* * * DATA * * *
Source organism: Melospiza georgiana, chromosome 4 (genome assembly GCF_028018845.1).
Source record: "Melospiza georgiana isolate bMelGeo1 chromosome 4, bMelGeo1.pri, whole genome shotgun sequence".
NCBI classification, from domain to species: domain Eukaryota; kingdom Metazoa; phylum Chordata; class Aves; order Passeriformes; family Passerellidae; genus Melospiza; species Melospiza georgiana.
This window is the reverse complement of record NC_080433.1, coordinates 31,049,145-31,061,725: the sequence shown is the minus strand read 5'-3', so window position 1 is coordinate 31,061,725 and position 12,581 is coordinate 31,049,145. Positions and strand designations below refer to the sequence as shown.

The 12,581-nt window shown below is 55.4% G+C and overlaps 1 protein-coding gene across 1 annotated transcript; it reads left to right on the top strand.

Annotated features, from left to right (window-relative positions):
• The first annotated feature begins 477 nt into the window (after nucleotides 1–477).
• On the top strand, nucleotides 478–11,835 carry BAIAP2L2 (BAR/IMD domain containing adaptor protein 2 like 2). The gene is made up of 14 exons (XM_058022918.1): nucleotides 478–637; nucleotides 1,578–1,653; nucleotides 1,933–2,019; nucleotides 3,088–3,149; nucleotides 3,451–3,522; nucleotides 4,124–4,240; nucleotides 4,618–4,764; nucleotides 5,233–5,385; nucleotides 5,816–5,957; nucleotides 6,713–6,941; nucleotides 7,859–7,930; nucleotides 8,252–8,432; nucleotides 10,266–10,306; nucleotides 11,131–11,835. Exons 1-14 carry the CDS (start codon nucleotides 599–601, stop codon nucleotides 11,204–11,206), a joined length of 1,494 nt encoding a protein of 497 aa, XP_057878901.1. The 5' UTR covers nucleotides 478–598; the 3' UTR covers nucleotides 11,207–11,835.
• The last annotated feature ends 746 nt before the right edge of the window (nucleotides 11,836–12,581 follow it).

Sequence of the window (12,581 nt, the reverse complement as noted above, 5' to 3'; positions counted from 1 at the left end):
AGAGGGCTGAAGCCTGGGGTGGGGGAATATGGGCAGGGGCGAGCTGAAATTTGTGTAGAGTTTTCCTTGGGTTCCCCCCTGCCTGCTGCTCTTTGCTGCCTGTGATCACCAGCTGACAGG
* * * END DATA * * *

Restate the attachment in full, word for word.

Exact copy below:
Source organism: Melospiza georgiana, chromosome 4 (genome assembly GCF_028018845.1).
Source record: "Melospiza georgiana isolate bMelGeo1 chromosome 4, bMelGeo1.pri, whole genome shotgun sequence".
NCBI classification, from domain to species: domain Eukaryota; kingdom Metazoa; phylum Chordata; class Aves; order Passeriformes; family Passerellidae; genus Melospiza; species Melospiza georgiana.
This window is the reverse complement of record NC_080433.1, coordinates 31,049,145-31,061,725: the sequence shown is the minus strand read 5'-3', so window position 1 is coordinate 31,061,725 and position 12,581 is coordinate 31,049,145. Positions and strand designations below refer to the sequence as shown.

The 12,581-nt window shown below is 55.4% G+C and overlaps 1 protein-coding gene across 1 annotated transcript; it reads left to right on the top strand.

Annotated features, from left to right (window-relative positions):
• The first annotated feature begins 477 nt into the window (after nucleotides 1–477).
• On the top strand, nucleotides 478–11,835 carry BAIAP2L2 (BAR/IMD domain containing adaptor protein 2 like 2). The gene is made up of 14 exons (XM_058022918.1): nucleotides 478–637; nucleotides 1,578–1,653; nucleotides 1,933–2,019; nucleotides 3,088–3,149; nucleotides 3,451–3,522; nucleotides 4,124–4,240; nucleotides 4,618–4,764; nucleotides 5,233–5,385; nucleotides 5,816–5,957; nucleotides 6,713–6,941; nucleotides 7,859–7,930; nucleotides 8,252–8,432; nucleotides 10,266–10,306; nucleotides 11,131–11,835. Exons 1-14 carry the CDS (start codon nucleotides 599–601, stop codon nucleotides 11,204–11,206), a joined length of 1,494 nt encoding a protein of 497 aa, XP_057878901.1. The 5' UTR covers nucleotides 478–598; the 3' UTR covers nucleotides 11,207–11,835.
• The last annotated feature ends 746 nt before the right edge of the window (nucleotides 11,836–12,581 follow it).

Sequence of the window (12,581 nt, the reverse complement as noted above, 5' to 3'; positions counted from 1 at the left end):
AGAGGGCTGAAGCCTGGGGTGGGGGAATATGGGCAGGGGCGAGCTGAAATTTGTGTAGAGTTTTCCTTGGGTTCCCCCCTGCCTGCTGCTCTTTGCTGCCTGTGATCACCAGCTGACAGG